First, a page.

No progress was made in the class blog/wiki department, so I am going to remove that from my GAME plan. This does not change the NETS-T learning goals that I am focusing on, so I am still on track. However, in the future, I realize that if I require things that I can not access on my own, I need to diligent in my approach. I can not wait for people to do things for me, since it will most likely take too long.

References

Cennamo, K., Ross, J., & Ertmer, P. (2009). Technology integration for meaningful classroom use: A standards-based approach (Laureate Education custom edition). Belmont, CA: Wadsworth, Cengage Learning.

International Society for Technology in Education. (2008). The ISTE National Educational Technology Standards (NETS•T) and Performance Indicators for Teachers. Retrieved March 8, 2010, from http://www.iste.org

Evaluating My GAME Plan Progress

Posted in Uncategorized on March 31, 2010 by specialk333

I think that my actions have been very effective in helping me meet my goals. The integration of our school’s PLATO software has given students the ability to get extra practice when they normally would not have been able to. This has also freed up time in my lessons, to go deeper into my math curriculums. Since students are using the software, and understanding the concepts better, we do not have to spend as much time going through the drill-and-practice portion of the lesson, and we focus more on the application. I am in the process of implementing one of the new WebQuests that I found, so I do not know exactly how it will work out. So far, students seem engaged, and we have not run into any problems.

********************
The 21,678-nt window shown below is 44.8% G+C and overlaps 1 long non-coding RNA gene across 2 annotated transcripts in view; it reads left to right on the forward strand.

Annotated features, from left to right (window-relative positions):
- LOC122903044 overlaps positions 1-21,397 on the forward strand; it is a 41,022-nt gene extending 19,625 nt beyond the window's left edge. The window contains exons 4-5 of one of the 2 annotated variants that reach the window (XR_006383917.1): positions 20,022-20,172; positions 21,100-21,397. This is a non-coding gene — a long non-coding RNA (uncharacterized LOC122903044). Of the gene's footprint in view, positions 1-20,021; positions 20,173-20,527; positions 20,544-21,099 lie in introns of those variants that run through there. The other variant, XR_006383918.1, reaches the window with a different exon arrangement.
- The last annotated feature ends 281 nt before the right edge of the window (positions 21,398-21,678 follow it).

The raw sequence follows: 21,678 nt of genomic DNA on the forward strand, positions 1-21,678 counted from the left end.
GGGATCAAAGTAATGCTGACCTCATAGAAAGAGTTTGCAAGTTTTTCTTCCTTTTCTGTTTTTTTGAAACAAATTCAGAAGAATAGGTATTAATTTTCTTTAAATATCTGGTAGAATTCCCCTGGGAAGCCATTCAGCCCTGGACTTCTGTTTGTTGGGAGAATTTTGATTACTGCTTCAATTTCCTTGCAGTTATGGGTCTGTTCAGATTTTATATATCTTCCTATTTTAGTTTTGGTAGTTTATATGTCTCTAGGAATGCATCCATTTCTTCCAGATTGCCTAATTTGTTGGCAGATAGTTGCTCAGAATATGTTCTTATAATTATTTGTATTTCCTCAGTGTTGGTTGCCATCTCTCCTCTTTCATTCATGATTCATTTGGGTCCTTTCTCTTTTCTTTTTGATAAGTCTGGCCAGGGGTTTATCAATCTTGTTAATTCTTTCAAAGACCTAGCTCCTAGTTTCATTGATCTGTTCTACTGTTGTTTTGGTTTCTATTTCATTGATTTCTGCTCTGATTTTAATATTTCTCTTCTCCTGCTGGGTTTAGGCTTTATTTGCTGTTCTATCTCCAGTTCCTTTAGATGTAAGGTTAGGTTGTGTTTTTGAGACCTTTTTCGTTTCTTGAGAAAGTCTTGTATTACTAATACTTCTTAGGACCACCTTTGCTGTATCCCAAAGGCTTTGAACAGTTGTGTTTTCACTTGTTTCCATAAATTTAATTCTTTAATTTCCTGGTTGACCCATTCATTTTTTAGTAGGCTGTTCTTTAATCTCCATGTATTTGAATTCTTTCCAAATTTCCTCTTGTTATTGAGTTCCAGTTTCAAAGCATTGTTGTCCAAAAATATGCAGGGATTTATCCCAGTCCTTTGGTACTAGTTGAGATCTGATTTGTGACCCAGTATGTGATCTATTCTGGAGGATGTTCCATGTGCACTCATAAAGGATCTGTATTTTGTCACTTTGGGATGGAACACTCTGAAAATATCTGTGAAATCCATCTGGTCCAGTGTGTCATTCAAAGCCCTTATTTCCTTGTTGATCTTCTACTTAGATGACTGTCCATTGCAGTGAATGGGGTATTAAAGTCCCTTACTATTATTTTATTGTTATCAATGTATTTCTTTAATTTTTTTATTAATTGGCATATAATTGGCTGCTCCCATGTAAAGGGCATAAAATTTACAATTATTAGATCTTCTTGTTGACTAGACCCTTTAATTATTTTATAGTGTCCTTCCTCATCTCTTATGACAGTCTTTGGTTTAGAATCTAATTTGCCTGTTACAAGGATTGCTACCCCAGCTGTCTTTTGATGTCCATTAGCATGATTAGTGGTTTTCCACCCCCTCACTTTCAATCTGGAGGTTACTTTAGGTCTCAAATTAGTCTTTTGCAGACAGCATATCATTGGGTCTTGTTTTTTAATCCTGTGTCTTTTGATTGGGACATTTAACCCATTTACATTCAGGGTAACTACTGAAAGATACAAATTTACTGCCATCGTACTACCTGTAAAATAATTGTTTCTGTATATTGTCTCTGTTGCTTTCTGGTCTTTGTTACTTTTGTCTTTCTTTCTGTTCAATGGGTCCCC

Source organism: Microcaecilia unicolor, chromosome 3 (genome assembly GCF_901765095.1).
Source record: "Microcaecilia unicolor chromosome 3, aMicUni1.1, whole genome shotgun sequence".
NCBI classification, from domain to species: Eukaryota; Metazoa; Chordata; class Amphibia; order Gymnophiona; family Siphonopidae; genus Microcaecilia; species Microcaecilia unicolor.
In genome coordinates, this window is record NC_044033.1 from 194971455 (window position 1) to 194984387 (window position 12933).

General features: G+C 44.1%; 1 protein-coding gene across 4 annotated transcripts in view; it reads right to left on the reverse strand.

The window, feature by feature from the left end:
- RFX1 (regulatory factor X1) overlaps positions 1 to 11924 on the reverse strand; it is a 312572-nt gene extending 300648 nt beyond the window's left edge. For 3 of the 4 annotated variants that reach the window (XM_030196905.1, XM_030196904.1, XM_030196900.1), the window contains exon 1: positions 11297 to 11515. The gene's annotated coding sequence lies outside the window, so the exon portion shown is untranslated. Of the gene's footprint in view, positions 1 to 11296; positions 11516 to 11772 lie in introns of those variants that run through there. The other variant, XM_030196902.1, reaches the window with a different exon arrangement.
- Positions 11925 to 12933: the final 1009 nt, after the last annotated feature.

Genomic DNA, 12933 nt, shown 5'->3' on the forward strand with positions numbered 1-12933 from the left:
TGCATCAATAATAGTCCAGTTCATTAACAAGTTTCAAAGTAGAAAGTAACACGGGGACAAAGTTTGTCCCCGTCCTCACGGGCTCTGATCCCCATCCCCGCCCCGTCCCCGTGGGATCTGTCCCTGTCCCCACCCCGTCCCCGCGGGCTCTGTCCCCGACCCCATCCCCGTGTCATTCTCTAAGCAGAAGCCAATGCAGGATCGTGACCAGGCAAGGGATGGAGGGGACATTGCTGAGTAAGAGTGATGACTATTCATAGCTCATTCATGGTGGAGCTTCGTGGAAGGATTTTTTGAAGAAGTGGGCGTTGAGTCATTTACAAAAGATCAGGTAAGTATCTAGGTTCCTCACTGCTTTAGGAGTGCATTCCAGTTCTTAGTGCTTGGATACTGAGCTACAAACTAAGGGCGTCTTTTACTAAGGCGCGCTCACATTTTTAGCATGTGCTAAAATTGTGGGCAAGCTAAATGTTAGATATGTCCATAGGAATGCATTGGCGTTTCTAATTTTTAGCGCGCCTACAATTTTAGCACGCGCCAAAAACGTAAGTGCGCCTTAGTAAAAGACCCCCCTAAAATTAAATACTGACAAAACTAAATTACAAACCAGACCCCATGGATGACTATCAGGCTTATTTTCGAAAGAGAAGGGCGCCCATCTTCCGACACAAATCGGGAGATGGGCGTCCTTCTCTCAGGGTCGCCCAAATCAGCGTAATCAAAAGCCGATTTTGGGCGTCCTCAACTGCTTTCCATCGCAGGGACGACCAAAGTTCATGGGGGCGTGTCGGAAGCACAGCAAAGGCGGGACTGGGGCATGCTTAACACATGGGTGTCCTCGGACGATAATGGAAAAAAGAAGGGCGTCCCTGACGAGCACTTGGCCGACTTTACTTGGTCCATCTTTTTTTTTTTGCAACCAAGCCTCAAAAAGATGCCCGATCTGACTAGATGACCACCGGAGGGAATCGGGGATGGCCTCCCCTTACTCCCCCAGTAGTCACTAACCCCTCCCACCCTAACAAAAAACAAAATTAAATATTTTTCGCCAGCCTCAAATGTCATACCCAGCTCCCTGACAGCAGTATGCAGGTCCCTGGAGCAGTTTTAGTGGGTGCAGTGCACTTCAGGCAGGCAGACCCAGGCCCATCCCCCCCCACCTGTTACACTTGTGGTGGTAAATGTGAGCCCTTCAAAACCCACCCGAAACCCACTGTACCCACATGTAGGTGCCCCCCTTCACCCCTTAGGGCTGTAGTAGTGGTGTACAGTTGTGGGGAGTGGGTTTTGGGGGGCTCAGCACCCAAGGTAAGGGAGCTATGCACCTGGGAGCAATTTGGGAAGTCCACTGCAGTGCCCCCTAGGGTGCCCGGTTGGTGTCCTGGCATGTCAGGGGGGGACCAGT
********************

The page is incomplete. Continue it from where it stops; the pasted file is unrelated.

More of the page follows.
By subscribing to different technology and mathematics blogs, I have found many resources that I have already implemented in my classes. I have even been finding new uses for the graphing calculator. All of the different views and opinions have been interesting to read, since it is allows me to view things from a different angle, or a way that I never thought of before.

I am still having difficulties getting permission to create a classroom blog or wiki. If I do not get anywhere by the end of this week, I think I will be removing that aspect from my GAME plan. All of the other actions that I have taken have worked very well, so I will mainly focus on those this year. Maybe next year, I will be able to finally get through to my administrators that blogs and wikis can be advantageous to students.

References

Cennamo, K., Ross, J., & Ertmer, P. (2009). Technology integration for meaningful classroom use: A standards-based approach (Laureate Education custom edition). Belmont, CA: Wadsworth, Cengage Learning.

International Society for Technology in Education. (2008). The ISTE National Educational Technology Standards (NETS•T) and Performance Indicators for Teachers. Retrieved March 8, 2010, from http://www.iste.org